Aditya-L1 & Chandrayaan-2: ISROs Eyes On Space Activity

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Using the satellites Aditya-L1 and Chandrayaan-2, ISRO keeps an eye on solar eruptions by tracking flares and X-ray payloads. GPS and communications systems are disrupted by the strongest solar storm since 2003.

Aditya-L1 & Chandrayaan-2: ISROs Eyes On Space Activity
Source: Google [Image by businessinsider]

Signatures of the recent solar eruptions have been recorded by the Indian Space Research Organization (ISRO) from Earth, the Moon, and the Sun-Earth L1 Point. The ISRO reports that signs have been examined and observations have been made by both Aditya-L1 and Chandrayaan-2.

Aditya-L1 observes Solar Eruption from L1

Several X- and M-class flares from these locations have been witnessed by the X-ray payloads on-board Aditya-L1 (SoLEXS and HEL1OS) during the previous several days, and the in-situ magnetometer (MAG) payload has also recorded these events as it has passed by the L1 point.

What Chandrayaan-2 captured

The Chandrayaan-2 satellite has recorded the signs of these solar eruptive occurrences from the lunar polar orbit, while the Aditya-L1 views the Sun from the first Sun-Earth Lagrange point. XSM has seen a number of fascinating things connected to this geomagnetic storm.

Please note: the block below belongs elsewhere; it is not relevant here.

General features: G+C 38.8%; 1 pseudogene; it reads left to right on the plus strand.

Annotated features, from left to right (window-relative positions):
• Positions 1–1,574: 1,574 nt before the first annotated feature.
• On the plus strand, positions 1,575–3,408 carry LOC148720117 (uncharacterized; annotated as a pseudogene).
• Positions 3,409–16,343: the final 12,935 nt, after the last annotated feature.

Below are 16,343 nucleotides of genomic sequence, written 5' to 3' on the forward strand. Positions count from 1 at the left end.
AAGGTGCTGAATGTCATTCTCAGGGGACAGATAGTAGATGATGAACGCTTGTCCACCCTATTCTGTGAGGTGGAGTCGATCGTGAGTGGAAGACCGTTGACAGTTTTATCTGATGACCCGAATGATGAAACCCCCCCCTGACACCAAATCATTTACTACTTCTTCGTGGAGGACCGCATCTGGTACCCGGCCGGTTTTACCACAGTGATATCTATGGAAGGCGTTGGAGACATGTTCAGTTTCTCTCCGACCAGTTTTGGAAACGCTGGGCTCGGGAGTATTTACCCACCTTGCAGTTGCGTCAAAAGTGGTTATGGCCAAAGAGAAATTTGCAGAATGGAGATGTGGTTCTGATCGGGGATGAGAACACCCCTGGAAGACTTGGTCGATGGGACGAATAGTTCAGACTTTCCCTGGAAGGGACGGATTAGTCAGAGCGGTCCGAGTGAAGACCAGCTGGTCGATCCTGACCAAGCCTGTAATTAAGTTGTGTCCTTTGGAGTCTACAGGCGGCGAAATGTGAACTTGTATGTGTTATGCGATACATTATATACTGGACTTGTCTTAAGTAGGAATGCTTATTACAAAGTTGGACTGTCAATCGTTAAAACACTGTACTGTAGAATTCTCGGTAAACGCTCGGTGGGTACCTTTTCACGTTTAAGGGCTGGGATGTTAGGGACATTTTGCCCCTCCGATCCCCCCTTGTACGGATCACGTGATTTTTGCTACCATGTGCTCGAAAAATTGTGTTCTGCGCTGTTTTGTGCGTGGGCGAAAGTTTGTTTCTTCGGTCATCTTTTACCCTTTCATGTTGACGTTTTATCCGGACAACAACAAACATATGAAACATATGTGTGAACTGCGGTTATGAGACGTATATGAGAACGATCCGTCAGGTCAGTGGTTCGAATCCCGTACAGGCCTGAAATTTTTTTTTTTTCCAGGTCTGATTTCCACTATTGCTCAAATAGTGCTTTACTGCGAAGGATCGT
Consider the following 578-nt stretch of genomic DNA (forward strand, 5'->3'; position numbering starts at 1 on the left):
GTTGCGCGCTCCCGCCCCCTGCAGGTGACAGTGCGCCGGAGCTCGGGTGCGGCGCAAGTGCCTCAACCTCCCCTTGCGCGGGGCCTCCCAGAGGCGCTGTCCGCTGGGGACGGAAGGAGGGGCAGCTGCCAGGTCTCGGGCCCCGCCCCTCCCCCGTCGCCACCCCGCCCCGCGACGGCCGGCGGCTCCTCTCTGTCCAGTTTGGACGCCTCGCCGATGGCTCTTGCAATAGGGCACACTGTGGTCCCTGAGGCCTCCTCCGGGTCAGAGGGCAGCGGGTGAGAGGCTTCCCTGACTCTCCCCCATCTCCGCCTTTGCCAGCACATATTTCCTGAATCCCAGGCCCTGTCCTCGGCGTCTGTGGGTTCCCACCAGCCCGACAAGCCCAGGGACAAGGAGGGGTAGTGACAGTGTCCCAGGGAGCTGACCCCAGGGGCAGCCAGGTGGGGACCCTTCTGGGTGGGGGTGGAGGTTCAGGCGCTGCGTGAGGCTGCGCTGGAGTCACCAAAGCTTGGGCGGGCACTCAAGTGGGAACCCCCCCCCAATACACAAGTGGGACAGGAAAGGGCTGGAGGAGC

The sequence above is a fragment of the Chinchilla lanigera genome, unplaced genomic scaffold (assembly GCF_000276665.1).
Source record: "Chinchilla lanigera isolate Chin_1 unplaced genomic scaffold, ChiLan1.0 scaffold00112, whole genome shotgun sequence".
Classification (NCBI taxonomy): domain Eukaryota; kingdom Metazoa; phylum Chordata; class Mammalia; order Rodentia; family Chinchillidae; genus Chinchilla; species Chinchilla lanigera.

The onboard circuitry of the XSM independently detects massive solar flares (> M5 class), which appear as spikes. This occurs when an internal mechanism reduces the incident X-ray flux by placing a filter in front of the detector to prevent saturation.

Although the main purpose of the XSM is to track solar X-rays, it has also been able to offer information on the high energy particle environment in the area by recording the occurrences of crossing the upper level discriminator (ULD) threshold.

Biggest solar storm since 2003

Early in May 2024, a strong solar storm that was sparked by the extremely active area AR13664 struck Earth. A slew of coronal mass ejections (CMEs) and X-class flares were released from this area toward Earth.

With a Dst index of -412 nT, the ensuing geomagnetic storm was the strongest since 2003 and interfered with GPS and communication systems.

Given that the size of the Sun’s flaring zone matched the size of the historically significant Carrington event in 1859, this geomagnetic storm is the strongest since 2003. In the last several days, the planet has been struck by several CMEs and X-class flares.

Impact of solar storm

The ISRO Master Control Facility (MCF) staff remained vigilant and aware of any geomagnetic activity that may affect spacecraft. The magnetic torquer duty cycle varies in response to spacecraft disturbances because of the increasing buildup of disturbances that cause frequent momentum dumps.

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